Review History

Should the statues of great men be pulled down?

About: Jacqueline Lalouette, Les statues de la discorde, Passés composés

by Arnaud Exbalin , 5 September 2023
translated by Tiam Goudarzi
with the support of

We thought they were mute and asleep; now they are waking up and starting to talk. In the torpid summer of 2020, dozens of statues of great men around the world had paint splashed on them, were sprayed with graffiti, had limbs amputated or were destroyed. The historian Jacqueline Lalouette investigates.

This volume on the destruction of statues post-George-Floyd – the African-American who was suffocated by a police officer – looks like a topical text. Written during the summer of 2020, it was published by the Presses des Passés composés, which aims to “disseminate the reflections of historians from the projects”. Following in the wake of Maurice Agulhon’s work, Jacqueline Lalouette, a specialist in secularism and anticlericalism in France, had already devoted an imposing volume in 2018 to the statue-philia of the 19th century: Un peuple de statues: La célébration sculptée des grands hommes (1804-2018).

Here, she expands her horizons beyond her preferred terrain (metropolitan France), in order to tackle the shores of the present. The brevity of the text and the light scholarly apparatus are designed to attract a large audience. The book is organised into four chapters: the first is a global overview of contested statues around the world, the second focuses on statues linked to the history of slavery in the French overseas territories, the third is devoted to statues of colonisers in the French colonies, and the final chapter looks at the future of statues in public spaces. The text is accompanied by helpful illustrations, which judiciously clarify it.

Summer 2020: A wave of iconoclasm

The interest of this little volume is threefold. Firstly, it tackles a burning issue of the day, something that historians – with the notable exception of specialists in contemporary history – are hardly accustomed to doing. Jacqueline Lalouette immediately situates the iconoclastic movement of summer 2020, which journalists were too quick to interpret as a global phenomenon triggered by the US Black Lives Matter movement, in a series of destructive actions that appear in the 2010s in the United States against statues of Confederate generals, in South Africa against depictions of Cecile Rhodes with the “Rhodes Must Fall” movement in 2015, in Australia in 2017, etc.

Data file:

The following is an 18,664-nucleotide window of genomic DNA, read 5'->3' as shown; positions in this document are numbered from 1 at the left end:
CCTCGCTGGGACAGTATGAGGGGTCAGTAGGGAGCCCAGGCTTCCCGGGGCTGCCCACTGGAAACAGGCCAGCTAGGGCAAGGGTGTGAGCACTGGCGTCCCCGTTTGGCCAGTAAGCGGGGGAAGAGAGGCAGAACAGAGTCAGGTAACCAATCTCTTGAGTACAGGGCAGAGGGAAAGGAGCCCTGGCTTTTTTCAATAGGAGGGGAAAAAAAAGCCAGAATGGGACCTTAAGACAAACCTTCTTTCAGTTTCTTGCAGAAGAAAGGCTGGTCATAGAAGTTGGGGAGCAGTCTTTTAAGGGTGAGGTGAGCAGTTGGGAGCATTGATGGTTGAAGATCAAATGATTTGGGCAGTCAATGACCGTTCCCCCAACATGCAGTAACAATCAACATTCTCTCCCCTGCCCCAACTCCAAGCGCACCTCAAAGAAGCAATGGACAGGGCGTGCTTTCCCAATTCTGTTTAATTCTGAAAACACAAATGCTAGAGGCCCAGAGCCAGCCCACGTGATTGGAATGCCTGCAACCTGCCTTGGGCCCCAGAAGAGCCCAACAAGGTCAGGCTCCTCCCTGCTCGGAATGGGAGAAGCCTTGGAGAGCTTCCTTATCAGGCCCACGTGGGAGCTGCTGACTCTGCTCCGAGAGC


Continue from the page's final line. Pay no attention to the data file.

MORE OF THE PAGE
She then presents the arguments of the destroyers and the defenders of the statues in as balanced a way as possible. For the former, certain statues (above all, those of participants in military conquests) perpetuate a colonial, racist and patriarchal vision of the past in the public space, which no longer corresponds to contemporary values. Do we still need statues of great men in a democratic society? According to Françoise Vergès, president of the National Committee for the Memory and History of Slavery (2009–2013), who is cited several times, some statues convey the idea that “humanity is divided into lives that count and lives that don’t”.